Tuesday, November 15, 2011


Comic List.com

Writer: Brian Azzarello

Artist: Eduardo Risso

Warning: This review contains spoilers

I've been looking for something different and interesting at my comic book store. Over the past month, I've been on a New 52 kick and have enjoyed some great stories from Marvel. However, I was not able to find something new, but that changed last week when I picked up Spaceman.

Spaceman, a nine issue science-fiction story from the creative team of 100 Bullets. The one dollar price was very nice, but I was sold on the collaboration of Azzarello and Risso. For some reason, I had not read anything online about the release of Spaceman, so I decided to give the first issue a shot. Azzarello and Risso had an amazing run with 100 Bullets and Azzarello has been on fire with Wonder Woman.

Reading Spaceman was the equivalent of reading something from Thomas Pynchon (Gravity's Rainbow), Samuel Delany (Dhalgren), or Anthony Burgess (A Clockwork Orange). That's not a negative statement, folks. The vernacular of this book is a blend of internet slang with urban American slang, which is nothing terribly difficult to decipher. I give credit to Azzarello for creating a language that works well for this wonderfully odd story.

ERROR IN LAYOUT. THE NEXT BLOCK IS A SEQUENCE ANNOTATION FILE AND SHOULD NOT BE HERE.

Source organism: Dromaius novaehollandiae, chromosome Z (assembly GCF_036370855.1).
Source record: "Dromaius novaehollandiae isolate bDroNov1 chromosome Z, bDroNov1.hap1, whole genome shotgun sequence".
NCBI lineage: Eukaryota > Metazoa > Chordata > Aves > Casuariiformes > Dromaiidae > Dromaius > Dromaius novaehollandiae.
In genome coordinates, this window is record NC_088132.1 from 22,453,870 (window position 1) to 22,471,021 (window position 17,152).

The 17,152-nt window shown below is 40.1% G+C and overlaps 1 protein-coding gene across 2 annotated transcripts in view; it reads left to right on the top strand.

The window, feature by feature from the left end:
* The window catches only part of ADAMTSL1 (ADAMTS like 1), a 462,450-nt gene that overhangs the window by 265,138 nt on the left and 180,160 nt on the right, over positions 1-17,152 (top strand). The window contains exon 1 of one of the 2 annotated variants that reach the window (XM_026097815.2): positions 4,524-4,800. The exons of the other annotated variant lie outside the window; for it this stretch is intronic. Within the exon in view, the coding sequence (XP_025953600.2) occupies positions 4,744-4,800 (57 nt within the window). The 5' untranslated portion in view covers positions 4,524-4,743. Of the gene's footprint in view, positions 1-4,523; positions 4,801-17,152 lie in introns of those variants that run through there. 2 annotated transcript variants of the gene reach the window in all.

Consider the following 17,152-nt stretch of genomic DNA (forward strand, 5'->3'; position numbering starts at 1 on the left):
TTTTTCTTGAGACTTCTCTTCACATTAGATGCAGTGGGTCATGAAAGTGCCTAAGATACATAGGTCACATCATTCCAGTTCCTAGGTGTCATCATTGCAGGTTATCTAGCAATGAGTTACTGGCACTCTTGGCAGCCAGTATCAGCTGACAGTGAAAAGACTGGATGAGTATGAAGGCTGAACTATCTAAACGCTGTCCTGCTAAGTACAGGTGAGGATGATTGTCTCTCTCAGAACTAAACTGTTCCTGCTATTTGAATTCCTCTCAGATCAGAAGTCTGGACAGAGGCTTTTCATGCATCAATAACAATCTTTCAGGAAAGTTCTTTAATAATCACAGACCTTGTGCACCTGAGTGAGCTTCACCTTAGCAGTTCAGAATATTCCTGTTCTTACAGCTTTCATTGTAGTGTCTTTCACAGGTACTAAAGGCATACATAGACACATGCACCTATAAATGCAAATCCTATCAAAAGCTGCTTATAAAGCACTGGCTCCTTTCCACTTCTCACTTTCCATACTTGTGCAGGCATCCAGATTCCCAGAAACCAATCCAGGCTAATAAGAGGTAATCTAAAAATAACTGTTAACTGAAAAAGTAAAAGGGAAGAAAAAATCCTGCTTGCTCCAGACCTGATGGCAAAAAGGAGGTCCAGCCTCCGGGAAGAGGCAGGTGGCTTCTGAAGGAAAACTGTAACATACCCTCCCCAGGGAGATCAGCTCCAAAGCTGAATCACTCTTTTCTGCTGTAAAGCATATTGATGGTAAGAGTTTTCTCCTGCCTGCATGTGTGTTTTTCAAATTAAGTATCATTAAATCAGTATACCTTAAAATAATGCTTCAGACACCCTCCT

Spaceman is Orson, a genetic freak of a creature that was created for missions to Mars. The first issue includes flashbacks to Orson on a Mars mission but most of the story deals with his life on Earth, which appears to be a cyberpunk dystopia where the water levels have flooded a major city. Orson is a scavenger and has decided to take a risky trip into waters controlled by an individual known as Rat. While on his mission, Orson encounters a ship that has exploded and is about to sink. Orson is able to help a girl named Tara off the ship. Tara is part of a reality based show developed by two powerful celebrities named Marc and April who choose a orphan to join their "multinational adopted clan". Orson not only helps Tara off the boat but encounters some "trouble".

The price for this comic book was incredible and the story itself is excellent. Azzarello has done it again and Risso has not lost his touch. There is a splash page of the city where Orson lives and it is fantastic. After reading the first issue, I am hooked and can not wait to read the rest of this series.   

TonyDoug Wright is the owner and editor of Champion City Comics. He is the writer for RED DEVIL.

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